- University of Arkansas faculty with organic research and education
experience: Dr. Curt Rom, professor, Horticulture, is heading
efforts to develop an Ecological Agricultural Center at the
University of Arkansas. This program seeks to develop research and
outreach programs, and a University of Arkansas academic major or
minor, that focus on sustainable and organic agriculture. Dr. Rom is
currently coordinating a SSARE-funded Research and Extension Program
grant titled “Best Management Practices for Organic Orchard
Heather Friedrich is the Ecological Agriculture Center coordinator.
Dr. Donn Johnson, professor, Entomology. Dr. Johnson is heading efforts with Gerber Products Company to evaluate organic and other alternative pest management practices in tree fruits, and collaborating with Curt Rom, Jennie Popp, Barbara Bellows, and Heather Friedrich on a Southern Region IPM Center Grant titled “Development of Southern Region IPM Organic Tree Fruit Working Group” that organized in-state focus groups and regional discussion meetings involving producers, support industry, research, and Extension personnel. Participants identified obstacles and information gaps in organic tree fruit production in the South, in order to prioritize future research and Extension activities.
Dr. Jennie Popp, associate professor, Agricultural Economics and Business, and collaborator with the Ecological Agricultural Center
Dr. Mary Savin, assistant professor, Crop Soils and Environmental Sciences and collaborator with the Ecological Agricultural Center
Dr. Larry Purcell, Professor, Crops, Soils, and Environmental Sciences, teaches an undergraduate level course in organic agriculture.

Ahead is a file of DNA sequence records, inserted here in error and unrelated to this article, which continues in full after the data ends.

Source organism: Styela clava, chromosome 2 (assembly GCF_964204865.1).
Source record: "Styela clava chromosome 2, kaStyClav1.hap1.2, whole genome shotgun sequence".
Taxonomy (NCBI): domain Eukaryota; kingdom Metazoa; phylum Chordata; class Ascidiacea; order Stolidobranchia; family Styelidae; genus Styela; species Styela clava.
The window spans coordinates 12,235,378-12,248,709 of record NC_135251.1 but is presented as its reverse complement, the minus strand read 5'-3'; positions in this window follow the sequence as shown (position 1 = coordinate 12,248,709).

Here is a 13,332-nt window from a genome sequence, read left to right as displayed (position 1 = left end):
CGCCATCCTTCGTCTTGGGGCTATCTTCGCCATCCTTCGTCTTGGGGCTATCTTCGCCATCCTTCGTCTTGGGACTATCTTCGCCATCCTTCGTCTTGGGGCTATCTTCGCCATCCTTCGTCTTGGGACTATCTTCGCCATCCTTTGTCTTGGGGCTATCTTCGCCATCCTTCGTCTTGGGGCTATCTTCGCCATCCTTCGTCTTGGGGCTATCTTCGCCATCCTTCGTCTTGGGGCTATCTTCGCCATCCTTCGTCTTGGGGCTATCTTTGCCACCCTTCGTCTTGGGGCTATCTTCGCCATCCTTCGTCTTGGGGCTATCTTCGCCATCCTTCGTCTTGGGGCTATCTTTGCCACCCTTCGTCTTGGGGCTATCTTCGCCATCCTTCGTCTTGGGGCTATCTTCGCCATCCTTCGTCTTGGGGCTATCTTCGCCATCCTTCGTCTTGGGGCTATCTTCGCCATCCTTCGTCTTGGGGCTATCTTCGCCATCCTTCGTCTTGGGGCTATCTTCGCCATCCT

University of Arkansas Cooperative Extension Service
Little Rock, Arkansas
Arkansas Cooperative Extension specialists familiar with organic practices:
Dr. Craig Anderson, Extension Vegetable Specialist
Dr. Elena Garcia, Extension Tree Fruit Specialist
Dr. Ron Rainey, Agricultural Economics and Community
Janet Carson, Extension Horticulture Specialist
Arkansas Cooperative Extension Agents familiar with organic practices:
Kevin Lawson—Perry County
Sherri Wesson—White County
Dustin Blakey—Sebastian County
Jack Boles—Newton County
Arkansas – Oklahoma Horticulture Industries Show is an annual bi-state conference and trade show for horticultural growers. Drawing up to 400 people, this conference is held alternately in Tulsa, Oklahoma, and Ft. Smith, Arkansas. Regular session topics include fruits, vegetables, grapes, Christmas trees, herbs, sustainable agriculture, and farmers’ markets. The sustainable agriculture session includes talks on organics and has been a regular feature of HIS since the late 1980s.
Ray Campbell, Secretary
OSU Horticulture and Landscape Architecture
360 Agricultural Hall
Stillwater, OK 74078-6027